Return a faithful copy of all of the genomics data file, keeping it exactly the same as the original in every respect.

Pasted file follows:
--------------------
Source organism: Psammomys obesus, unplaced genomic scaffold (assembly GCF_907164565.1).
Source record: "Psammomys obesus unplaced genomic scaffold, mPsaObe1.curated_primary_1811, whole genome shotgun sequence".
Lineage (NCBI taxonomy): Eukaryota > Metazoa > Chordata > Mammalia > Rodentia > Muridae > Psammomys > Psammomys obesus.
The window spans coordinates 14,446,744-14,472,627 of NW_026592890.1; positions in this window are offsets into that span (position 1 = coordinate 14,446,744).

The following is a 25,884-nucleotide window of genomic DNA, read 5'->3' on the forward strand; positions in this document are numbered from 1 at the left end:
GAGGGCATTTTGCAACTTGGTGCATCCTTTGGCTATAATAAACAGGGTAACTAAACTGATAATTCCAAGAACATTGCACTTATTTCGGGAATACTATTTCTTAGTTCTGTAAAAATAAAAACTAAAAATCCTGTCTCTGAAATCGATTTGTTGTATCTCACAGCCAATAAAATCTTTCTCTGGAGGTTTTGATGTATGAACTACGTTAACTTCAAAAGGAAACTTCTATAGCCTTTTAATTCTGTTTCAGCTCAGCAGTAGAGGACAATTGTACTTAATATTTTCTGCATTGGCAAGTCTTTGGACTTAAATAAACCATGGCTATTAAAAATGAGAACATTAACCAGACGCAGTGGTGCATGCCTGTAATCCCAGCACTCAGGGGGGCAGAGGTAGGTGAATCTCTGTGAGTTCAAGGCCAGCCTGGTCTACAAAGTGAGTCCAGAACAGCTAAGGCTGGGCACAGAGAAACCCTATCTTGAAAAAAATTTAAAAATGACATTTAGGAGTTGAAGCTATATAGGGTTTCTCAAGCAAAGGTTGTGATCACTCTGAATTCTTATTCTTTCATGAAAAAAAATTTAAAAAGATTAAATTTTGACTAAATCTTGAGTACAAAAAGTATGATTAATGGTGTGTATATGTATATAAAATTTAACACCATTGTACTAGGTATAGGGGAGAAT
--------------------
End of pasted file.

Source organism: Psammomys obesus, unplaced genomic scaffold (assembly GCF_907164565.1).
Source record: "Psammomys obesus unplaced genomic scaffold, mPsaObe1.curated_primary_1811, whole genome shotgun sequence".
Lineage (NCBI taxonomy): Eukaryota > Metazoa > Chordata > Mammalia > Rodentia > Muridae > Psammomys > Psammomys obesus.
The window spans coordinates 14,446,744-14,472,627 of NW_026592890.1; positions in this window are offsets into that span (position 1 = coordinate 14,446,744).

The following is a 25,884-nucleotide window of genomic DNA, read 5'->3' on the forward strand; positions in this document are numbered from 1 at the left end:
GAGGGCATTTTGCAACTTGGTGCATCCTTTGGCTATAATAAACAGGGTAACTAAACTGATAATTCCAAGAACATTGCACTTATTTCGGGAATACTATTTCTTAGTTCTGTAAAAATAAAAACTAAAAATCCTGTCTCTGAAATCGATTTGTTGTATCTCACAGCCAATAAAATCTTTCTCTGGAGGTTTTGATGTATGAACTACGTTAACTTCAAAAGGAAACTTCTATAGCCTTTTAATTCTGTTTCAGCTCAGCAGTAGAGGACAATTGTACTTAATATTTTCTGCATTGGCAAGTCTTTGGACTTAAATAAACCATGGCTATTAAAAATGAGAACATTAACCAGACGCAGTGGTGCATGCCTGTAATCCCAGCACTCAGGGGGGCAGAGGTAGGTGAATCTCTGTGAGTTCAAGGCCAGCCTGGTCTACAAAGTGAGTCCAGAACAGCTAAGGCTGGGCACAGAGAAACCCTATCTTGAAAAAAATTTAAAAATGACATTTAGGAGTTGAAGCTATATAGGGTTTCTCAAGCAAAGGTTGTGATCACTCTGAATTCTTATTCTTTCATGAAAAAAAATTTAAAAAGATTAAATTTTGACTAAATCTTGAGTACAAAAAGTATGATTAATGGTGTGTATATGTATATAAAATTTAACACCATTGTACTAGGTATAGGGGAGAAT